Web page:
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The future of neonatal informatics will be driven by the availability of increasingly vast amounts of clinical and genetic data. The field of translational bioinformatics is concerned with linking and learning from these data and applying new findings to clinical care to transform the data into proactive, predictive, preventive, and participatory health. As a result of advances in translational informatics, the care of neonates will become more data driven, evidence based, and personalized.
The first three articles in this series examined the current state of neonatal informatics as it pertains to topics such as computerized order entry, clinical decision support, handoff communication, and data entry and review. The goal of this final installment was to illustrate a realistic vision for the future of neonatal informatics by citing examples in which translational bioinformatics are transforming patient care.
Health care, like many modern industries, is in the midst of a “data deluge.” (1) The computerization of the medical record has resulted in the storage of a wealth of clinical data, including clinical documents, vital signs, laboratory results, pharmacy records, and diagnosis codes. In addition, with the cost of whole genome sequencing approaching $1,000 and the availability of less expensive direct-to-consumer genotyping services, the amount of genetic data being generated is enormous. (2)(3)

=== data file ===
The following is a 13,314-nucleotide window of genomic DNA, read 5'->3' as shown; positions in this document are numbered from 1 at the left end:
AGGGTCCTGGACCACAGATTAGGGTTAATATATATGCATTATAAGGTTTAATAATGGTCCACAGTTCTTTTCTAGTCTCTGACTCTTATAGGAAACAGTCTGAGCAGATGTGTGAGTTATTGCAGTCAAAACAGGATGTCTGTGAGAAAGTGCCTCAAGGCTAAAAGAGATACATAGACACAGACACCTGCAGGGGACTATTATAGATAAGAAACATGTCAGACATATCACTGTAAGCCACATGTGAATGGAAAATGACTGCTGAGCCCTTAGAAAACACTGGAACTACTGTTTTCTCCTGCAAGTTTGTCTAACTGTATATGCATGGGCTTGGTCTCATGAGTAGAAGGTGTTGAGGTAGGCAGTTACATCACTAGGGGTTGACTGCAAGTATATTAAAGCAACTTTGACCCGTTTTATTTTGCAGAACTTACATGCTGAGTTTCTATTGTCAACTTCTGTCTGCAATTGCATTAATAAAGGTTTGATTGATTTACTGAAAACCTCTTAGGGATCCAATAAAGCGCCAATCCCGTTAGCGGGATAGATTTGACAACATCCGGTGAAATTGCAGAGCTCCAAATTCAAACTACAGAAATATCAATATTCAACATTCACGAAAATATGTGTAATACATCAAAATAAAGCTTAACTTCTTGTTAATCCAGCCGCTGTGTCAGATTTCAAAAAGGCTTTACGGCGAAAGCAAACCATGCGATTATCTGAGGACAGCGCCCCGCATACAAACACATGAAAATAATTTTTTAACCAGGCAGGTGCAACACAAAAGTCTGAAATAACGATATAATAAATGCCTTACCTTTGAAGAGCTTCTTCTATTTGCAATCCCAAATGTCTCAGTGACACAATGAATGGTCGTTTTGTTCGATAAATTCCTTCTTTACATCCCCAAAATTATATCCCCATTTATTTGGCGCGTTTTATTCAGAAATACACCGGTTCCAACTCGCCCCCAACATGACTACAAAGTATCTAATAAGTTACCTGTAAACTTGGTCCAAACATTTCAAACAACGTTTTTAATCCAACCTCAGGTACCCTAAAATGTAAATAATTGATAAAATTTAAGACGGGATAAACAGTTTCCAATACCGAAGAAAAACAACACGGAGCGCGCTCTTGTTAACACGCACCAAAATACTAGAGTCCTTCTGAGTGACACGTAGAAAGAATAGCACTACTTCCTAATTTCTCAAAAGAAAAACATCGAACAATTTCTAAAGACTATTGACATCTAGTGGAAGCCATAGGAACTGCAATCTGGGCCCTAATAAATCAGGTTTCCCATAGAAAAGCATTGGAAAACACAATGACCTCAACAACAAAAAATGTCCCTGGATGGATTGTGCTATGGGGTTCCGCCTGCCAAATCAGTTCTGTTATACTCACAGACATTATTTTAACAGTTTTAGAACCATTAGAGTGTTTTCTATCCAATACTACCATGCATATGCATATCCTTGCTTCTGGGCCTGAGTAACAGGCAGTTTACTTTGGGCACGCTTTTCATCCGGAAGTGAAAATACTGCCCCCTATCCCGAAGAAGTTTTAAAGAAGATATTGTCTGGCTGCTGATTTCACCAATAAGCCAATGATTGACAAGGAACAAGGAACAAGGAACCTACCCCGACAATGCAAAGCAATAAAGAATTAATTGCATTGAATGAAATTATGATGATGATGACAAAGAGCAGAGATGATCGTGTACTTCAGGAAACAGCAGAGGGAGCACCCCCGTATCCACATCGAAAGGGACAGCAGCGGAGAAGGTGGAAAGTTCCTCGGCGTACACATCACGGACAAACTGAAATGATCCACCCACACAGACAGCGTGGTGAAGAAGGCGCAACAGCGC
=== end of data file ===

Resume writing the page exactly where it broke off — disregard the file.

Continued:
This abundance of data creates many challenges, from nonclinical issues such as storage, security, and integration, to clinical ones such as the effective display of information to providers. (4)(5) Beyond these challenges exists an even greater opportunity: generating new knowledge by mining the data and using it to improve patient care. (6) The field of translational bioinformatics is concerned with the bridging of biological and clinical knowledge and discovery to “link innovations from bench to bedside.” (7)(8)
According to the American Medical Informatics Association, an end product of translational bioinformatics is “the transformation of increasingly voluminous biomedical data, and genomic data, into proactive, predictive, preventive, and participatory health.” (9)(10) Although some overlap exists among the concepts of these “4 Ps” that describe the application of new biomedical knowledge, they serve as a useful framework for the ways in which neonatal care will be transformed through translational bioinformatics.
Earlier recognition of a patient’s deteriorating status allows for intervention that may alter the clinical course toward an improved outcome. Indeed, rapid response team (RRT) intervention has been shown to decrease mortality in pediatric inpatients. (11) Initiating an RRT call has traditionally relied on manual acknowledgment of a change in patient status, but mining clinical data for patterns that exist before an RRT call offers promise in the ability to automatically identify at-risk patients in real time. (12) Similar methods could be applied to clinical events that represent worsening status in neonatology, such as hypoglycemia, (13) emergent intubation, the initiation of a vasoactive drip, or a code event. For instance, the real-time analysis of streaming vital signs data is being piloted in the NICU at The Hospital for Sick Children (SickKids) in Toronto, Ontario, Canada. (14)